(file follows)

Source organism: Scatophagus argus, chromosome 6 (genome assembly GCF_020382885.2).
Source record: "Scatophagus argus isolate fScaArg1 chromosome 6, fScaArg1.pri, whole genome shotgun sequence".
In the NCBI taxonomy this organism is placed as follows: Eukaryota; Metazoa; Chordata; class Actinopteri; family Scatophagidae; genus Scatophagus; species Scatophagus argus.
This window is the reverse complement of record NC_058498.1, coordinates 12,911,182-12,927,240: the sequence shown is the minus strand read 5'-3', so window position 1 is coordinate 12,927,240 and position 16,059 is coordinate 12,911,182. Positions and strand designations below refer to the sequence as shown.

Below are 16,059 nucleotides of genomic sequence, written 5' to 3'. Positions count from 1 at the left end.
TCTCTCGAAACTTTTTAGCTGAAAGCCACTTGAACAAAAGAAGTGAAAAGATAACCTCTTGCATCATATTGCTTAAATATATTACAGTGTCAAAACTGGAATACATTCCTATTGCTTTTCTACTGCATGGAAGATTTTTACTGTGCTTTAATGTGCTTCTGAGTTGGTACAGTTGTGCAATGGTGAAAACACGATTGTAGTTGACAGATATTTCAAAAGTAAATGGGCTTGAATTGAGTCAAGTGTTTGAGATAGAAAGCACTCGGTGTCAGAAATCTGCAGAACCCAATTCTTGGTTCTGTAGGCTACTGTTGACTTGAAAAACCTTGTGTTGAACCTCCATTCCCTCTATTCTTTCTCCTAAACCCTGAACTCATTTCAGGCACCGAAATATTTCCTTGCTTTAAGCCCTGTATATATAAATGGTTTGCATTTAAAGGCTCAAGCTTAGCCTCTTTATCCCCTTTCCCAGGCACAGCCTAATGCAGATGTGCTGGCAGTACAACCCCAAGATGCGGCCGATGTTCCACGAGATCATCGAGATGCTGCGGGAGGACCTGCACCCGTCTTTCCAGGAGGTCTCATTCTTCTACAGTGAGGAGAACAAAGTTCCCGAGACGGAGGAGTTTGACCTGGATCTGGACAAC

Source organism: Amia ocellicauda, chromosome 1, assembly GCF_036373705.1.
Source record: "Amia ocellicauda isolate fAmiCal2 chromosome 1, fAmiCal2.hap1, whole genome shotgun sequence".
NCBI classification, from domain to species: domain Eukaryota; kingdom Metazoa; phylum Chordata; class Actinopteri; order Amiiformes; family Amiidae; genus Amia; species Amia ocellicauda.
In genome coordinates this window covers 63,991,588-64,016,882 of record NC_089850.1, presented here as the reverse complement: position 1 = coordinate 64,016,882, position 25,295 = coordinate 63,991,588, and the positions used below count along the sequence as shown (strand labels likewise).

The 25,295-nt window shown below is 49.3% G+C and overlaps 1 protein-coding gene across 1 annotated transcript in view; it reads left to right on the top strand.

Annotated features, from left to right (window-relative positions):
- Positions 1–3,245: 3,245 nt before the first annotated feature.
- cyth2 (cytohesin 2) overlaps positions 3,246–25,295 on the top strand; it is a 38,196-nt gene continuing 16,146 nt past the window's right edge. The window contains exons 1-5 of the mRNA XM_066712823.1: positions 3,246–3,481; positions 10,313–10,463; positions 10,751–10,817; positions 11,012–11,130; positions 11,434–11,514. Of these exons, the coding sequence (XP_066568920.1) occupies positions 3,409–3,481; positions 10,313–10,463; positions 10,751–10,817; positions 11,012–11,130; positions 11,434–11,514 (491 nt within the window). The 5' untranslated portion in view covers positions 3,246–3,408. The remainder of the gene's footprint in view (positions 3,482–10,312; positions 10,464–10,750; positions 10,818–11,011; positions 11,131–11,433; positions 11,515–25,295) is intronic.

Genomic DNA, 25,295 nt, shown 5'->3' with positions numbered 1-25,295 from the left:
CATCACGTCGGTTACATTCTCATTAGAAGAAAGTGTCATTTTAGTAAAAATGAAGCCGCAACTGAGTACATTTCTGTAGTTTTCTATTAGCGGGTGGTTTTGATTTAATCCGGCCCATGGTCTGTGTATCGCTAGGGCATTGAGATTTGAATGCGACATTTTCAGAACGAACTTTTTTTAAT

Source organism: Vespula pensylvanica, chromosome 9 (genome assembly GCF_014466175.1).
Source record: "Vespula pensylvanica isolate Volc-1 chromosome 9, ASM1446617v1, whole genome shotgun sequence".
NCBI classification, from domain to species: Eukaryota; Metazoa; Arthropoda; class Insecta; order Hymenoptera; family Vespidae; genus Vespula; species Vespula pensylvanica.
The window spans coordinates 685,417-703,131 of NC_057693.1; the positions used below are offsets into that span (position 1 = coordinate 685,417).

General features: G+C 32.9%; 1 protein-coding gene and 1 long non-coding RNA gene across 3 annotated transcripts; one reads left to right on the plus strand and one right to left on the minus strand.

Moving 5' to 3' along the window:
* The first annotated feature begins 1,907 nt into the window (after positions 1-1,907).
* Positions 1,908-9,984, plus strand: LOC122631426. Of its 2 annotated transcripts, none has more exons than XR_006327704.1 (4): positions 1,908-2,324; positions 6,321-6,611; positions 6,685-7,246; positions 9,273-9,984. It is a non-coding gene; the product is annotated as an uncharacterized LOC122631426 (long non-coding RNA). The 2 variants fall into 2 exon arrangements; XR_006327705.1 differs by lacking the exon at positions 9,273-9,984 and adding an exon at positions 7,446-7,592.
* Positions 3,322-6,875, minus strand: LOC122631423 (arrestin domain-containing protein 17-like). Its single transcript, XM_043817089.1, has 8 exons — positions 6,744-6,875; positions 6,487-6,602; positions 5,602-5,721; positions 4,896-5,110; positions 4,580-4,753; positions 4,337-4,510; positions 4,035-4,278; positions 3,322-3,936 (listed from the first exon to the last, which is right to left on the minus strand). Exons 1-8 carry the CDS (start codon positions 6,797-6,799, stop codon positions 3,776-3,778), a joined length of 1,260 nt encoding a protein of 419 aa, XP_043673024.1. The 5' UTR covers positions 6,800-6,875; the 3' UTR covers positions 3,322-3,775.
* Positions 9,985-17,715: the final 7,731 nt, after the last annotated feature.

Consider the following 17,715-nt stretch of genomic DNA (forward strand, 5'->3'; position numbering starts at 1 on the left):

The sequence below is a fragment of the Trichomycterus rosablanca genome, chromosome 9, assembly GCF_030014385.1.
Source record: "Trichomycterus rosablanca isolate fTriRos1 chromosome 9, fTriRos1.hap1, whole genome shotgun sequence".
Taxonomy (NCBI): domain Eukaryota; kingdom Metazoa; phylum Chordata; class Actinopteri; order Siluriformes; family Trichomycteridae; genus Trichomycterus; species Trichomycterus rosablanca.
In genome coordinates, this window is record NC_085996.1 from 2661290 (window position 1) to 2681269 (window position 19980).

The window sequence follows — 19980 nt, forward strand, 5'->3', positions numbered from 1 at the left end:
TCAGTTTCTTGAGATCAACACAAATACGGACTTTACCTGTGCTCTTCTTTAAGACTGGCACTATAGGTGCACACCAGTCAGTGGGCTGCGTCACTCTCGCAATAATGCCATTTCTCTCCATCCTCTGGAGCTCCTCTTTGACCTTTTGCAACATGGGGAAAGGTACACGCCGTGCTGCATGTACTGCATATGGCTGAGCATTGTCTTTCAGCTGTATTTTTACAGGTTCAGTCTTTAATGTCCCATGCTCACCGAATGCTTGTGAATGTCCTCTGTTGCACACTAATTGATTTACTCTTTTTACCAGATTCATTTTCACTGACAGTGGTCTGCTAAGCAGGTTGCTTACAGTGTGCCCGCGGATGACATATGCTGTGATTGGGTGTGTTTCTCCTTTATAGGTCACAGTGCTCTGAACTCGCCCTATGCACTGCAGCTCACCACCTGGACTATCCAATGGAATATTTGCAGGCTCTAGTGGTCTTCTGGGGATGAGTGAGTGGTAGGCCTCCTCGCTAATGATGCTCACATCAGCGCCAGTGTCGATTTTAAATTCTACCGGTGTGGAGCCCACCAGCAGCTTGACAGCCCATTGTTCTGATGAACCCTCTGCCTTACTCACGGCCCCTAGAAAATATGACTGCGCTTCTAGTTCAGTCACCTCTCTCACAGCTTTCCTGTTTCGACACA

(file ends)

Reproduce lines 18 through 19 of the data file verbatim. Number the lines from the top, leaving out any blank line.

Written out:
Source record: "Vespula pensylvanica isolate Volc-1 chromosome 9, ASM1446617v1, whole genome shotgun sequence".
NCBI classification, from domain to species: Eukaryota; Metazoa; Arthropoda; class Insecta; order Hymenoptera; family Vespidae; genus Vespula; species Vespula pensylvanica.